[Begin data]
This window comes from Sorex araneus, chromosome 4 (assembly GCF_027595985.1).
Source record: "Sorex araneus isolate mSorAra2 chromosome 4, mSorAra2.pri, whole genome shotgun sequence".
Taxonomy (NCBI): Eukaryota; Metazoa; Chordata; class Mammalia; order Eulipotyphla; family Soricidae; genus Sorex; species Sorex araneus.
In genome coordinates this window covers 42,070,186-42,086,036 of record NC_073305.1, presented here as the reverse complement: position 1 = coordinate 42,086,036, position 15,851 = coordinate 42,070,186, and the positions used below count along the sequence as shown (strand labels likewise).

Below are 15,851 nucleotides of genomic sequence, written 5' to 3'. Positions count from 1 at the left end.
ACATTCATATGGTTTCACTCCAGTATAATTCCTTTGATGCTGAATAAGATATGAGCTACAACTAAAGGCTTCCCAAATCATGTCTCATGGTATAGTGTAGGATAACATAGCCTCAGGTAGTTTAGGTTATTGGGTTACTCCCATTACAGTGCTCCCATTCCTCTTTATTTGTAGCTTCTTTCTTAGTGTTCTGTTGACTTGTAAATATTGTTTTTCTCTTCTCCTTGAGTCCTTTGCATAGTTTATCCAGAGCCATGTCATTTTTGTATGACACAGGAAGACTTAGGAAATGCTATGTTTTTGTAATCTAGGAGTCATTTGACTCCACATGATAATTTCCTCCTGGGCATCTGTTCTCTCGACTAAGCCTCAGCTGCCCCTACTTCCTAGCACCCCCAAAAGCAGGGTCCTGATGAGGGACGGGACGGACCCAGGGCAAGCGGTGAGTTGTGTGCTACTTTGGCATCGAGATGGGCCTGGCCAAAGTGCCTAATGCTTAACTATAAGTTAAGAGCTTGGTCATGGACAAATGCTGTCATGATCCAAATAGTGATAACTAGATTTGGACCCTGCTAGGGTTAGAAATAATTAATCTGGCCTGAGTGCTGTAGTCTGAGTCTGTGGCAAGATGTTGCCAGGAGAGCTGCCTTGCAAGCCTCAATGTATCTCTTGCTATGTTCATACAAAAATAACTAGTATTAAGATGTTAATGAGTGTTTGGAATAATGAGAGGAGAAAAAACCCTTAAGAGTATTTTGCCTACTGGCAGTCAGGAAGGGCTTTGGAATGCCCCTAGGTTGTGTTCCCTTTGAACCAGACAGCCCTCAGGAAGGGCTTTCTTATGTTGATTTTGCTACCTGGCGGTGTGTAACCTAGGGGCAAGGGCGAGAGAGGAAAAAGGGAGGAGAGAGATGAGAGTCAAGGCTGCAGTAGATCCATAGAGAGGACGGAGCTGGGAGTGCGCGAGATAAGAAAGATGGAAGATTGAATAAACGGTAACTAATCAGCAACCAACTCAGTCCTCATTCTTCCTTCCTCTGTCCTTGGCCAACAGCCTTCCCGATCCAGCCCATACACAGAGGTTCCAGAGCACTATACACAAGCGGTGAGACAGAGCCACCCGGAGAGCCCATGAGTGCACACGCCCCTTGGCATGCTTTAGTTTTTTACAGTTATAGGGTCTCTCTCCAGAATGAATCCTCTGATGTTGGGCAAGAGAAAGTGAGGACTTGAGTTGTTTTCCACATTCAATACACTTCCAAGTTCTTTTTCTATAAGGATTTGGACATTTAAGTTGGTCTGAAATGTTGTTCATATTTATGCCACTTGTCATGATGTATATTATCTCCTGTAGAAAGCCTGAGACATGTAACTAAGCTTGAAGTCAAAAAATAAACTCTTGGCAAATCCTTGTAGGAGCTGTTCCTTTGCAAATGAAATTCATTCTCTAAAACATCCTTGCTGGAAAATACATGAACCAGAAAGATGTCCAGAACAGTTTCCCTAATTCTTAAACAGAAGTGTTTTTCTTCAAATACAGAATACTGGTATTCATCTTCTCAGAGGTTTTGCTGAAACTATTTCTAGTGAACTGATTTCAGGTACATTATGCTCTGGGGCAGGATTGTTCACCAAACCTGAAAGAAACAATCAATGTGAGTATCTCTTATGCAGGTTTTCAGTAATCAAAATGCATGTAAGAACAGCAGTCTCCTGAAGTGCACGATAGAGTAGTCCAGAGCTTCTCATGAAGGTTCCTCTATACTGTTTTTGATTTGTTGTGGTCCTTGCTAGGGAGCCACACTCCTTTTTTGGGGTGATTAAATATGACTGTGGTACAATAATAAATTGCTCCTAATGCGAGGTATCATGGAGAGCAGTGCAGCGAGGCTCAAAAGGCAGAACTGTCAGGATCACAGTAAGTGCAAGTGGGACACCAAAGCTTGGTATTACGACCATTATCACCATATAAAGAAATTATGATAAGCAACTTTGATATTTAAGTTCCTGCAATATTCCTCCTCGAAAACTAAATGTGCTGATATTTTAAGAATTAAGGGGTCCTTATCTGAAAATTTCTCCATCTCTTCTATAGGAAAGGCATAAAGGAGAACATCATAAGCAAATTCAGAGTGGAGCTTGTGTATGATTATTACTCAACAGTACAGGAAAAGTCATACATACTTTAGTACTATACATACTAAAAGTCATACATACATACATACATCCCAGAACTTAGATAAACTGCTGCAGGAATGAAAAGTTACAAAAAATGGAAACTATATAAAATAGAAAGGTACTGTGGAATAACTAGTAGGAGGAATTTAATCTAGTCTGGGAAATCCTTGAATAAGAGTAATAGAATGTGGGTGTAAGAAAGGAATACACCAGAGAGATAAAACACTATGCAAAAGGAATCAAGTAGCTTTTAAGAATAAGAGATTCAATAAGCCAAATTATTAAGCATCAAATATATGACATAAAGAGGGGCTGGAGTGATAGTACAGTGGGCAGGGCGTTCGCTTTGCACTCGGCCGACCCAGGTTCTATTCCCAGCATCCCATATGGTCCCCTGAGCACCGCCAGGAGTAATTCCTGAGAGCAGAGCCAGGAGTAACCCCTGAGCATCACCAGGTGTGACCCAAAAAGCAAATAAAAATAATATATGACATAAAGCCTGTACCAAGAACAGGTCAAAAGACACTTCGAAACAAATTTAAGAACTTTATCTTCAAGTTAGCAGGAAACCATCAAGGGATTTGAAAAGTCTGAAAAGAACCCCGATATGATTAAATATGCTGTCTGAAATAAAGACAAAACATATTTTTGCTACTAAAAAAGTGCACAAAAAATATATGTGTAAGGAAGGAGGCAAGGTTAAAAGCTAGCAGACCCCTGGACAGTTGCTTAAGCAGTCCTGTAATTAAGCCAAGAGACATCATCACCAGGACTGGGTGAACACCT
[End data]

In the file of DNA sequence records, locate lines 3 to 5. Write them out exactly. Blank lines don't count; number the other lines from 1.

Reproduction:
Taxonomy (NCBI): Eukaryota; Metazoa; Chordata; class Mammalia; order Eulipotyphla; family Soricidae; genus Sorex; species Sorex araneus.
In genome coordinates this window covers 42,070,186-42,086,036 of record NC_073305.1, presented here as the reverse complement: position 1 = coordinate 42,086,036, position 15,851 = coordinate 42,070,186, and the positions used below count along the sequence as shown (strand labels likewise).

Below are 15,851 nucleotides of genomic sequence, written 5' to 3'. Positions count from 1 at the left end.